Am Johal 21:23
Ken, what are some of the more memorable stories that United We Can that you that you remember?
Ken Lyotier 21:29
Oh, I'll tell you, some would twirl your hair. You know, it was a rough business, it wasn't always smooth sailing, you know. And when you've got a ship that you're trying to steer, and people expect you to steer it right, or one of the things that I was on the board of United We Can, and then the board decided, no, they, they hired somebody, or they were gonna hire somebody to manage the place, but they didn't think that would work. And then they decided they wanted me to do. And I had not really planned, I was actually having a pretty good life as a binner, eh. I hadn't really planned to do that. I didn't know anything about management or all that stuff. And you know, anyway, they said oh no, you can do it. So I ended up doing this thing. And then I got some support from various places it was support was from place of wanting to do board development is one of the academies and it's fair enough, they want to sort of show teach people how to be board members and what their responsibilities were. I wasn't a part of that. But they were doing it. So then the binners had an 'after the board development meeting' meeting. They came into the office, we were just about to close up. I was counting the cash and getting ready to lock it up. And they told me as a group, no, you can't lock it. You can't lock it up, because we want some money out of there. We want to have a party tonight and we're the board. And I said no, that's not gonna... they kind of knew, you know, but they'd heard this other story like they were in charge right. It was like why the hell not. So what I mean the point, there was other things like that, where, you know, people come into a culture basically. And they have different ideas. You know, of course, they have different ideas. They don't know that culture. So they're sharing their wonderful ideas. But there's a disconnect. Unless you embed yourself in the culture for a while and get to understand where people are coming from, it's very easily can go off the rails. And other thing, like, at Christmas time, like most of the people that were involved in United We Can lived in SROs around the Downtown Eastside and, you know, estranged from family and just connect in many ways. And, you know, if they're gonna hang out, they'd hang out in the bars and stuff, right? Anyway, at Christmas time. I mean, I, I don't drink. But I wasn't a big sort of moralist about people having a drink or joint so, so we'd have a big party on Christmas Eve, at the bottle depot because we opened on Christmas Day, halfway through the day to do binning, but people would get together in that bottle depot on Christmas Eve and party, and tell each other stories and get close. And nobody had to show how to be a community. They were. They are, you know, people know how to do that. It's a natural thing in us. And if you give people an opportunity, of course. You can tell I love them, hey.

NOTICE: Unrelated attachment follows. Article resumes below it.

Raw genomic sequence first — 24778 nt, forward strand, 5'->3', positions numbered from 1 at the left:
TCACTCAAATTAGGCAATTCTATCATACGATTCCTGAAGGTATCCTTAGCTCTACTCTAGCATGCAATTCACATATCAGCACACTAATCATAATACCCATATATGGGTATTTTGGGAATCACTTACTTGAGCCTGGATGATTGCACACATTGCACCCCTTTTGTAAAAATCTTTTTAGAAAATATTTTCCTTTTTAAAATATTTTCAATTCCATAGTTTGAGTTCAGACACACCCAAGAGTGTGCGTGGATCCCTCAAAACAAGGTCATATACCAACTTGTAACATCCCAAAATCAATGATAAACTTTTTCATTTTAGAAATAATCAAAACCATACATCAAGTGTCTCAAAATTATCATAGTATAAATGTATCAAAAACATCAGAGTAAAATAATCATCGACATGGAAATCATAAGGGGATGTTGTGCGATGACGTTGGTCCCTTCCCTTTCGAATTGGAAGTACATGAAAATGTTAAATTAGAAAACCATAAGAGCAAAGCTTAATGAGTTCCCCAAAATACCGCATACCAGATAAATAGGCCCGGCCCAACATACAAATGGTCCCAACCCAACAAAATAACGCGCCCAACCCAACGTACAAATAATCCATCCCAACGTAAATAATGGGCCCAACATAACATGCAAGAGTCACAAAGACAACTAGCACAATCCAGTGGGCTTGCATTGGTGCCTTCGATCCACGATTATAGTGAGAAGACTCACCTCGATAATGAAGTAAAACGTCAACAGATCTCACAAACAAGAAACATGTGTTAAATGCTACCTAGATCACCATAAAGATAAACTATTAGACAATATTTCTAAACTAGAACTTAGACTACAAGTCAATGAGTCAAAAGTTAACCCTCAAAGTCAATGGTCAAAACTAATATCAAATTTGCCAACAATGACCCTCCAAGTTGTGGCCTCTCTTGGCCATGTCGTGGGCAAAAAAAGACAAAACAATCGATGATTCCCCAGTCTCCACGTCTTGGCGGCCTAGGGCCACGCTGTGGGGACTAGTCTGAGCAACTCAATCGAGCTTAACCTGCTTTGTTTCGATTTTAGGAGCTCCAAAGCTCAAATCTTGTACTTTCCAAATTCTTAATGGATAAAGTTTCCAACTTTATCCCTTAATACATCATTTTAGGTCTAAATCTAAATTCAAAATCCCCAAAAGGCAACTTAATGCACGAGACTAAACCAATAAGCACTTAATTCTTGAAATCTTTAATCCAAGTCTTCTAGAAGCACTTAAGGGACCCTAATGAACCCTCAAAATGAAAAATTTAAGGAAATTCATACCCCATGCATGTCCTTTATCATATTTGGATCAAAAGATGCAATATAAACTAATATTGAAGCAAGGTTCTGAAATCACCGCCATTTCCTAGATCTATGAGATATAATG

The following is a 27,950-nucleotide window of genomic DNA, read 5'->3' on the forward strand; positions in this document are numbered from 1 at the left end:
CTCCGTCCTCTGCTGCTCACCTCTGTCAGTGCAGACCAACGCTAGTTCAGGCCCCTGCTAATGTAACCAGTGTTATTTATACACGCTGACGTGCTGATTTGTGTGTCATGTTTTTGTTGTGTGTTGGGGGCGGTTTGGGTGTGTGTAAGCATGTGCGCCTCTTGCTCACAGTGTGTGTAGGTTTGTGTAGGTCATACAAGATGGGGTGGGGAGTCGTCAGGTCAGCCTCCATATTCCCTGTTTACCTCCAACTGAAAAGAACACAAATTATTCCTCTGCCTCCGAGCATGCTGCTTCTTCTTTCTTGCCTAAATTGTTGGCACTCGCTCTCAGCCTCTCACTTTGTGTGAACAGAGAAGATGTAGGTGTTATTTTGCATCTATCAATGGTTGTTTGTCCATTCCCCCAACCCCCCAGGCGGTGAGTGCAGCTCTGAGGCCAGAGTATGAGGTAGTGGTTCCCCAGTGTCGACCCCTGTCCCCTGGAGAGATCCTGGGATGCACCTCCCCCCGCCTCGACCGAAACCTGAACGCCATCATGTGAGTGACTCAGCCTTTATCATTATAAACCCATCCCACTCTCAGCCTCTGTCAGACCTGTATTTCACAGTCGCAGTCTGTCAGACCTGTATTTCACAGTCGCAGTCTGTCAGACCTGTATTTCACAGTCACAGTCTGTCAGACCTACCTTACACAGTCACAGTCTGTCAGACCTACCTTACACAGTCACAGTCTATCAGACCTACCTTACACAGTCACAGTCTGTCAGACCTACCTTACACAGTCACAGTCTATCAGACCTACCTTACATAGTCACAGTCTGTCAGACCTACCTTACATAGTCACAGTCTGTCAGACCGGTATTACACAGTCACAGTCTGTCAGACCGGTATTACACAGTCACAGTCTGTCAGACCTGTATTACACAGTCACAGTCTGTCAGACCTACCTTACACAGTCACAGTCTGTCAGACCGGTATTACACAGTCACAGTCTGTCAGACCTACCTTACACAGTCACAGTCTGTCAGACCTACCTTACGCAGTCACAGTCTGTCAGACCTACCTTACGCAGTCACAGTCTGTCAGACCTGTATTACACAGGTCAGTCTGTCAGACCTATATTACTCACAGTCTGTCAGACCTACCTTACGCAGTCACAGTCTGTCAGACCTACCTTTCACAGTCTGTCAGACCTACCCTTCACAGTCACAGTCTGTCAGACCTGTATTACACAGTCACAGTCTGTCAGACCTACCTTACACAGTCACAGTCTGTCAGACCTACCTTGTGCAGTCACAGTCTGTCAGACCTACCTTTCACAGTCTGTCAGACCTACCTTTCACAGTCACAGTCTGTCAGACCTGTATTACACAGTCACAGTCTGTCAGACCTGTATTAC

Am Johal 24:46
Totally, totally. And Ken, you know, in the Downtown Eastside, you've seen so many versions of the city coming in with different plans for the future people coming in with development and this and that, there's always somebody's trying to shape the neighborhood in particular directions. That'll be long after we both pass away. But I'm wondering if you can speak to what your aspirations for this neighborhood are in the in the future.
Ken Lyotier 25:15